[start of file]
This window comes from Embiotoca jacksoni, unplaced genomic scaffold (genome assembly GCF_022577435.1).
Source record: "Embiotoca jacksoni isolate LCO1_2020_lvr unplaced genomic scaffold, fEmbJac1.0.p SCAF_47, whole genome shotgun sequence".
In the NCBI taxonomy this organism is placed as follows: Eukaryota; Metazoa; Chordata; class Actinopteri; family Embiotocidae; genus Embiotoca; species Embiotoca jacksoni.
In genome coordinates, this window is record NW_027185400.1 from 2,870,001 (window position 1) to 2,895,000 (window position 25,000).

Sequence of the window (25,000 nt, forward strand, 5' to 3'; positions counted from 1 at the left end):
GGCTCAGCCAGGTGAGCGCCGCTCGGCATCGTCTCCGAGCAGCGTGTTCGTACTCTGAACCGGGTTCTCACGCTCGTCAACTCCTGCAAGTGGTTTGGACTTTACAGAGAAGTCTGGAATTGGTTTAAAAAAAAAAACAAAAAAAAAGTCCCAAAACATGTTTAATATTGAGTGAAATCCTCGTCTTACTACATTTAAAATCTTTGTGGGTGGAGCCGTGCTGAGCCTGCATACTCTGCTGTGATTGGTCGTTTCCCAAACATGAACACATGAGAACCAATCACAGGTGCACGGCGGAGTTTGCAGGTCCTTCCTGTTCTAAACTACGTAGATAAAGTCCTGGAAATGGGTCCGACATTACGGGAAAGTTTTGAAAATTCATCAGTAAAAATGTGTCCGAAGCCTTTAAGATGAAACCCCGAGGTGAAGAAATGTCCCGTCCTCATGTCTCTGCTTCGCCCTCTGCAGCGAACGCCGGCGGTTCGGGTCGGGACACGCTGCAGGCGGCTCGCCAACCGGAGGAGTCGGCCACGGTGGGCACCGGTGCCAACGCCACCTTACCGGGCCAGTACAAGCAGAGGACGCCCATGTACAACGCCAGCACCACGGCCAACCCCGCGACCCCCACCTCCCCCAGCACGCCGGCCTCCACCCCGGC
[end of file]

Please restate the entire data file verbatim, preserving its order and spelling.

This window comes from Embiotoca jacksoni, unplaced genomic scaffold (genome assembly GCF_022577435.1).
Source record: "Embiotoca jacksoni isolate LCO1_2020_lvr unplaced genomic scaffold, fEmbJac1.0.p SCAF_47, whole genome shotgun sequence".
In the NCBI taxonomy this organism is placed as follows: Eukaryota; Metazoa; Chordata; class Actinopteri; family Embiotocidae; genus Embiotoca; species Embiotoca jacksoni.
In genome coordinates, this window is record NW_027185400.1 from 2,870,001 (window position 1) to 2,895,000 (window position 25,000).

Sequence of the window (25,000 nt, forward strand, 5' to 3'; positions counted from 1 at the left end):
GGCTCAGCCAGGTGAGCGCCGCTCGGCATCGTCTCCGAGCAGCGTGTTCGTACTCTGAACCGGGTTCTCACGCTCGTCAACTCCTGCAAGTGGTTTGGACTTTACAGAGAAGTCTGGAATTGGTTTAAAAAAAAAAACAAAAAAAAAGTCCCAAAACATGTTTAATATTGAGTGAAATCCTCGTCTTACTACATTTAAAATCTTTGTGGGTGGAGCCGTGCTGAGCCTGCATACTCTGCTGTGATTGGTCGTTTCCCAAACATGAACACATGAGAACCAATCACAGGTGCACGGCGGAGTTTGCAGGTCCTTCCTGTTCTAAACTACGTAGATAAAGTCCTGGAAATGGGTCCGACATTACGGGAAAGTTTTGAAAATTCATCAGTAAAAATGTGTCCGAAGCCTTTAAGATGAAACCCCGAGGTGAAGAAATGTCCCGTCCTCATGTCTCTGCTTCGCCCTCTGCAGCGAACGCCGGCGGTTCGGGTCGGGACACGCTGCAGGCGGCTCGCCAACCGGAGGAGTCGGCCACGGTGGGCACCGGTGCCAACGCCACCTTACCGGGCCAGTACAAGCAGAGGACGCCCATGTACAACGCCAGCACCACGGCCAACCCCGCGACCCCCACCTCCCCCAGCACGCCGGCCTCCACCCCGGC